The capital of the province of Eastern Samar of Philippines is situated in the heart of Eastern Samar, 196 kilometres from the City of Tacloban. It is bounded on three sides by the Municipality of San Julian on the north, the Municipality of Maydolong on south and the Municipalities of Hinabangan and Calbiga on its west and the vast stretch of the Pacific Ocean lies on its east. This important city of Philippines is named after the much prevalent fog or "borong", in the native language. Once a colony of Spain, Borongan was the seat of the Philippine revolution in 1898, which was led by the pulahanes. Maybe this is why they call the City of Borongan as The Sunshine City. The Spanish armada in early 1590s had gathered the Borongan natives from their small hamlets on the banks of the river Guiborongani and the Loom River and established them in small colonies that were called reduccion. They were the ones who introduced Christianity to this part of the world. They also started educating these people and industrialising this city.

On 28th October, 1960, Borongan was made the seat of a new Diocese that was a subsidiary of the Diocese of Calbayog. The Bishop of Manila, Most Rev. Vicente P. Reyes, D.D., took the chair of the first Bishop of the Diocese of Borongan. Five years later in 1965 Borongan was declared the capital of the infant Eastern Samar province, when the Samar Island was split into three parts. One of those was the Easter Samar. And further on 20th June 2007, it was finally given the status of a city. It has been given the status of a component city according to which the citizens of this city have the democratic right to vote and elect the provincial officers.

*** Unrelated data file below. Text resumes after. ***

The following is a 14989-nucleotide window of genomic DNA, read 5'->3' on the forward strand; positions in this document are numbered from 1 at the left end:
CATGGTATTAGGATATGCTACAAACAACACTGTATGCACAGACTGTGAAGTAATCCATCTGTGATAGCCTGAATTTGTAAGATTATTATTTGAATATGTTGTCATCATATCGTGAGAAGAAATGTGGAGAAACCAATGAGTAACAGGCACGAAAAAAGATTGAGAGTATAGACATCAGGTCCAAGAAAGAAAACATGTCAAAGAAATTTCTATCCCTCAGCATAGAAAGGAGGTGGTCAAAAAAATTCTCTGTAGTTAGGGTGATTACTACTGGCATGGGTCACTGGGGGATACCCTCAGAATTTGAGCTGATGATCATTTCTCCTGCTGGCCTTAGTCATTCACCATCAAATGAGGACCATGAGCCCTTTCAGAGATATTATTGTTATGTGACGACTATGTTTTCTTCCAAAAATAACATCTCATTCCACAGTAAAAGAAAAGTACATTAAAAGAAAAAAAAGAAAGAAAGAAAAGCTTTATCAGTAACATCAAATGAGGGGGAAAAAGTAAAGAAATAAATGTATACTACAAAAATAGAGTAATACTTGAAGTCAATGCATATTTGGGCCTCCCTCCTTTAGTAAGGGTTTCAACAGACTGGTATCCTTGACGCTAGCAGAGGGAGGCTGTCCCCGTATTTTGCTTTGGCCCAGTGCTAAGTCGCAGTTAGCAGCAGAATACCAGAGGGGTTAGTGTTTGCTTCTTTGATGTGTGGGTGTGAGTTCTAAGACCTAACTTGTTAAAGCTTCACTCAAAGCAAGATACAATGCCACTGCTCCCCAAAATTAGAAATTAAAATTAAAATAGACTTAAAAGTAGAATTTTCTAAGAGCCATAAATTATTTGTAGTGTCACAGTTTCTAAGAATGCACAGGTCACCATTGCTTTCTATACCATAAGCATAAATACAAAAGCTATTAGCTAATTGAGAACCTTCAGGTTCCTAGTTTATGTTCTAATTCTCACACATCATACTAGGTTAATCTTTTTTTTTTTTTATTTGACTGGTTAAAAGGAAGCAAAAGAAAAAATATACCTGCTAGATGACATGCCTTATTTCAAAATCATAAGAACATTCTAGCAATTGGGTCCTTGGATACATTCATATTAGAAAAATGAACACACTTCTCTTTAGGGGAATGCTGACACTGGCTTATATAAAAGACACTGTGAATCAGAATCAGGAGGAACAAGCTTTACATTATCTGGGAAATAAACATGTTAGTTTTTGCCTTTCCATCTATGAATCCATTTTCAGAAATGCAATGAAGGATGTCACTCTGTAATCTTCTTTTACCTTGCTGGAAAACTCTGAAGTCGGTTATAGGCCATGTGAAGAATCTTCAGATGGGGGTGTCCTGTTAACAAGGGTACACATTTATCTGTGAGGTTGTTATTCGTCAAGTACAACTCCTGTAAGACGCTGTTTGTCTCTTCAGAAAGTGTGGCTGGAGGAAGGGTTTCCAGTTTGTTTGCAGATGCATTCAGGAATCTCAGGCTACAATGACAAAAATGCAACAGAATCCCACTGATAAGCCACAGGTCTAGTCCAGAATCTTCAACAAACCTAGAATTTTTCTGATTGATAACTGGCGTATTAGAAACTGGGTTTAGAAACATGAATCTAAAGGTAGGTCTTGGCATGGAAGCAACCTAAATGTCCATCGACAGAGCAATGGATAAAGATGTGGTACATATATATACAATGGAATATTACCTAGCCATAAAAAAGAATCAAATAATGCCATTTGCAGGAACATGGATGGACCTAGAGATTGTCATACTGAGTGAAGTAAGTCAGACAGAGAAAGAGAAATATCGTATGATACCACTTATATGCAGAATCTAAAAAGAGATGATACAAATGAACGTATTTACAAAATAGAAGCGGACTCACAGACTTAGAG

For over 20 years the Water Festival has been one of the largest tourist attractions of this City. This City amasses a huge crowd during in September every year that includes visitors and tourists from all around the world. This Borongan festival is the festival of water which is the life of this City.

The Hamorawon Spring is another popular exotic tourist spot in this city. Under the shade of a huge Hamorawon tree this spring was almost religious to the people of this region. Wild pigs and deer gathered around it during the dry season made it the favourite hunting spot for the hunters. And during the floods this was the only source of clean drinking water. Its water is cleaner and sweeter than the rivers and people believe it has medicinal qualities as well as it had been filtered by the fine mesh roots of the trees.

The Virgin Mary is the Patron Saint and protector of this land and she imbibes in the citizens of this city the virtue of hospitality. For a long time the Borongans have played host to an exodus of completely unacquainted strangers whom they welcomed in their house and provided free lodging and fooding. Hospitality in this part of the world is not a burden but a privilege that everyone enjoys as a favour.